Why are my cloth nappies leaking?

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Why are my Cloth nappies leaking?

It’s a common question we get asked here at Babi Pur Towers. There are a few reasons why your nappies could be leaking, so let us help you figure it out so you can continue happily on your cloth nappy journey!

First of all if you are new to cloth nappies you will need to prep them well before using for the first time.  All this means is washing your nappies a few times before putting them on your baby.  Manufacturing residues will prevent the nappies from absorbing effectively, and fabrics which contain Bamboo or Hemp may need around 6 washes or more before they become fully absorbent. Also, if you’re a newbie cloth user, it’s worth noting that all nappies will leak when they are full. It is important that you change a nappy regularly or add extra boosters / inserts for extra absorbency.  On average, a Polyester, Microfibre or Minkee cloth nappy should last around 2-3 hours before it needs changing.  An Organic Cotton or Bamboo nappy should last around 3.5 hours.  Using boosters (especially those made from Bamboo) will give you more time between nappy changes and bamboo nappies with bamboo boosters will make a super thirsty night time nappy. If you are new to cloth and some of these terms are a little confusing, you may want to check out our Guide to Cloth Nappy Jargon.

Fit or absorbency?

If your nappies are leaking, it will usually be down to a problem with either the fitting of the nappy or the absorbency.  So let’s start with the fit.  One of the most common reasons for nappies to leak is to do with how it’s been fitted and adjusted. The most popular choice for cloth nappies these days are one-sized nappies which are designed to fit your baby from around 8-35lb.  These nappies need to be adjusted so that they fit your baby as they grows and changes shape.

  • Adjust the nappy to fit snuggly around your baby’s legs and waist (make sure you can fit your finger between the nappy and your baby’s skin)
  • Adjust the nappy so the legs fits first and then the waist
  • Ensure all absorbent parts of the nappy are tucked right in to avoid any wicking (wee leaking onto clothes)
  • Check that your baby’s vest or other clothing  has not tucked into the nappy – this will also cause moisture to wick out
  • Is your baby’s vest too small?  try vest extenders or a bigger vest as a ‘too small’ vest could be squeezing the moisture out of the nappy (this is more likely to happen with polyester / minkee nappies)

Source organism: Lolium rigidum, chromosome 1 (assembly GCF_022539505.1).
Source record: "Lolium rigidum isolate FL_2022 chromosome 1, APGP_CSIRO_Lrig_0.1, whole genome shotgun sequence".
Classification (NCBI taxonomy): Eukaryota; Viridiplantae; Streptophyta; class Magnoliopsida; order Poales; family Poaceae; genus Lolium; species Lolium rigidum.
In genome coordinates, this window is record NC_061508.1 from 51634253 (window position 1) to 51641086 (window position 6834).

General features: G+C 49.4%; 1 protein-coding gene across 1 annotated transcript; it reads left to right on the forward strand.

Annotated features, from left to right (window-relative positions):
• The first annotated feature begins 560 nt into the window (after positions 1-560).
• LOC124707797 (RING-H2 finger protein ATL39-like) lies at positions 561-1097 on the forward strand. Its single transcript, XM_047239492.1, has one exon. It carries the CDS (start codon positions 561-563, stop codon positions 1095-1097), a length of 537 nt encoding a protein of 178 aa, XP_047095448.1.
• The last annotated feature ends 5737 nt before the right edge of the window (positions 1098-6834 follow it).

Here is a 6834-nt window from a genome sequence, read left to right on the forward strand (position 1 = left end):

Newborn cloth nappy fitting

For some newborn babies using one-size cloth nappies, leaks may be an indication that the nappies may be too big at the beginning but they will work as soon as your baby has gained enough weight.  You could try a smaller nappy such as one designed for newborn babies (on average, newborn nappies fit until your baby is around 9-12 weeks).

Absorbency

If you are happy that the nappies are fitted correctly and you’re still experiencing leaks the problem will be to do with the absorbency.  Either there isn’t enough absorbency to hold the wee or there is something preventing the nappy from absorbing liquid.  So, to find out all you need to do is to take a good look inside your nappy after it has leaked and check if it is….

Soaking wet or

Mostly dry or wet with obvious dry patches

  • If the inside of the nappy is soaking wet then it simply means that the nappy is full and needs changing more often.  If you’ve had less than two hours from that nappy then you should consider boosting it with a bamboo or hemp booster.
  • If the nappy is mostly dry or wet with obvious dry patches and you are happy that it has been fitted snuggly then something could be preventing your nappies from absorbing.  Detergent residue, fabric softeners and nappy creams (especially those containing petroleum) can all clog up your nappies and stop them absorbing properly.  If this is the case, you can un-clog the nappies by giving them a strip-wash (see instructions below) make sure you don’t use any fabric softener in the future and use a fleece liner to prevent any nappy cream from getting on to the nappies. If you aren’t sure about washing cloth nappies you can find our Washing Guide here.

Strip wash You will find many ways to ‘strip’ your nappies if you ask Mrs Google. Many articles suggest using harsh chemicals,  bleach, vinegar and even dish washing tablets.  Unfortunately many of  these can do more harm than good, and will certainly invalidate your warrantee. Would you really want to lace your nappies in harsh chemicals when they’re going to be hugging your baby’s bum? No, neither would we! Before trying anything extreme, check our Washing Guide first and see if there is anything you might need to adjust as sometimes there is a simple solution. Otherwise try a simple wash routine of:

  1. Keeping your washing machine fresh with a monthly clean using Violets Washing Machine Cleaner
  2. Wash your nappies on a cold rinse cycle
  3. Wash nappies on a long cycle (often cotton cycle and is 2-3 hours) with a full dose detergent on 60 degrees
  4. Wash again on a long cycle but with no detergent
  5. Final cold rinse and repeat until no more bubbles

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